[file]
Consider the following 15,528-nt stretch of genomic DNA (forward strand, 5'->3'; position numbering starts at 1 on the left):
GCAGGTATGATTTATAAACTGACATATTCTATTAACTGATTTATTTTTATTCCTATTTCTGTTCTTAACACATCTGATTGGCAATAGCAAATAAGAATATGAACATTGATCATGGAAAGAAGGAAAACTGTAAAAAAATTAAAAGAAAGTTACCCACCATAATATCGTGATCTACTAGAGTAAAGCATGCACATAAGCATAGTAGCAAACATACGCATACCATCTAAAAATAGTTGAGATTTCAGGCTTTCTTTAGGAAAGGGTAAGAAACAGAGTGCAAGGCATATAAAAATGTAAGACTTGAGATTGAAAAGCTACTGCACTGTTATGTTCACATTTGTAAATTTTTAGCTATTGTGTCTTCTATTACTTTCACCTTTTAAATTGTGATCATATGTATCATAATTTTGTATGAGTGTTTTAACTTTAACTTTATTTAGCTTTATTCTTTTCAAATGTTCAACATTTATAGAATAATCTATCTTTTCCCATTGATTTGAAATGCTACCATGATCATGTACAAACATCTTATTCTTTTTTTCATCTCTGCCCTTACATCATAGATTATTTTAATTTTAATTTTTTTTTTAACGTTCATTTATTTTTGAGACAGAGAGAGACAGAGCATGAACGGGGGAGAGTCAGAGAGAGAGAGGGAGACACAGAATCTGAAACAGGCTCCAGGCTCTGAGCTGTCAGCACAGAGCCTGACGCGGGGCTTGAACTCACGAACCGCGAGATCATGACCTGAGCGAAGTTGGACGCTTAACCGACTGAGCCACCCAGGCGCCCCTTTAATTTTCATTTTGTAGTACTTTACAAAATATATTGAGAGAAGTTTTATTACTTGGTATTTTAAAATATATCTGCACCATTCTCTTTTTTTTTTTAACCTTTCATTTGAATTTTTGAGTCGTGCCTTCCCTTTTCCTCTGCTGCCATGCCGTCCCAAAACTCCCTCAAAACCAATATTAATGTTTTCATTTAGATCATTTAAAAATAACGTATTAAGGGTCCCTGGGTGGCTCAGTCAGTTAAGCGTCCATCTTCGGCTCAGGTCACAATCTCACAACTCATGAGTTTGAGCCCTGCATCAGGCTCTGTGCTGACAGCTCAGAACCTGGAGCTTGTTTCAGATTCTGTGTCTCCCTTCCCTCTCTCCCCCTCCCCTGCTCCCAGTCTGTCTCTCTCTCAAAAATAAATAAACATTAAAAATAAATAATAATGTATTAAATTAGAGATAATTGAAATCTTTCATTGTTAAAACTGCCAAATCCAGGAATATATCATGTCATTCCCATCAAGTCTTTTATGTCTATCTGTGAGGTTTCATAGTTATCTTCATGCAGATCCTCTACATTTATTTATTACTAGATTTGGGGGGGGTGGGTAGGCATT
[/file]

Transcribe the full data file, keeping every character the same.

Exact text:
Consider the following 15,528-nt stretch of genomic DNA (forward strand, 5'->3'; position numbering starts at 1 on the left):
GCAGGTATGATTTATAAACTGACATATTCTATTAACTGATTTATTTTTATTCCTATTTCTGTTCTTAACACATCTGATTGGCAATAGCAAATAAGAATATGAACATTGATCATGGAAAGAAGGAAAACTGTAAAAAAATTAAAAGAAAGTTACCCACCATAATATCGTGATCTACTAGAGTAAAGCATGCACATAAGCATAGTAGCAAACATACGCATACCATCTAAAAATAGTTGAGATTTCAGGCTTTCTTTAGGAAAGGGTAAGAAACAGAGTGCAAGGCATATAAAAATGTAAGACTTGAGATTGAAAAGCTACTGCACTGTTATGTTCACATTTGTAAATTTTTAGCTATTGTGTCTTCTATTACTTTCACCTTTTAAATTGTGATCATATGTATCATAATTTTGTATGAGTGTTTTAACTTTAACTTTATTTAGCTTTATTCTTTTCAAATGTTCAACATTTATAGAATAATCTATCTTTTCCCATTGATTTGAAATGCTACCATGATCATGTACAAACATCTTATTCTTTTTTTCATCTCTGCCCTTACATCATAGATTATTTTAATTTTAATTTTTTTTTTAACGTTCATTTATTTTTGAGACAGAGAGAGACAGAGCATGAACGGGGGAGAGTCAGAGAGAGAGAGGGAGACACAGAATCTGAAACAGGCTCCAGGCTCTGAGCTGTCAGCACAGAGCCTGACGCGGGGCTTGAACTCACGAACCGCGAGATCATGACCTGAGCGAAGTTGGACGCTTAACCGACTGAGCCACCCAGGCGCCCCTTTAATTTTCATTTTGTAGTACTTTACAAAATATATTGAGAGAAGTTTTATTACTTGGTATTTTAAAATATATCTGCACCATTCTCTTTTTTTTTTTAACCTTTCATTTGAATTTTTGAGTCGTGCCTTCCCTTTTCCTCTGCTGCCATGCCGTCCCAAAACTCCCTCAAAACCAATATTAATGTTTTCATTTAGATCATTTAAAAATAACGTATTAAGGGTCCCTGGGTGGCTCAGTCAGTTAAGCGTCCATCTTCGGCTCAGGTCACAATCTCACAACTCATGAGTTTGAGCCCTGCATCAGGCTCTGTGCTGACAGCTCAGAACCTGGAGCTTGTTTCAGATTCTGTGTCTCCCTTCCCTCTCTCCCCCTCCCCTGCTCCCAGTCTGTCTCTCTCTCAAAAATAAATAAACATTAAAAATAAATAATAATGTATTAAATTAGAGATAATTGAAATCTTTCATTGTTAAAACTGCCAAATCCAGGAATATATCATGTCATTCCCATCAAGTCTTTTATGTCTATCTGTGAGGTTTCATAGTTATCTTCATGCAGATCCTCTACATTTATTTATTACTAGATTTGGGGGGGGTGGGTAGGCATT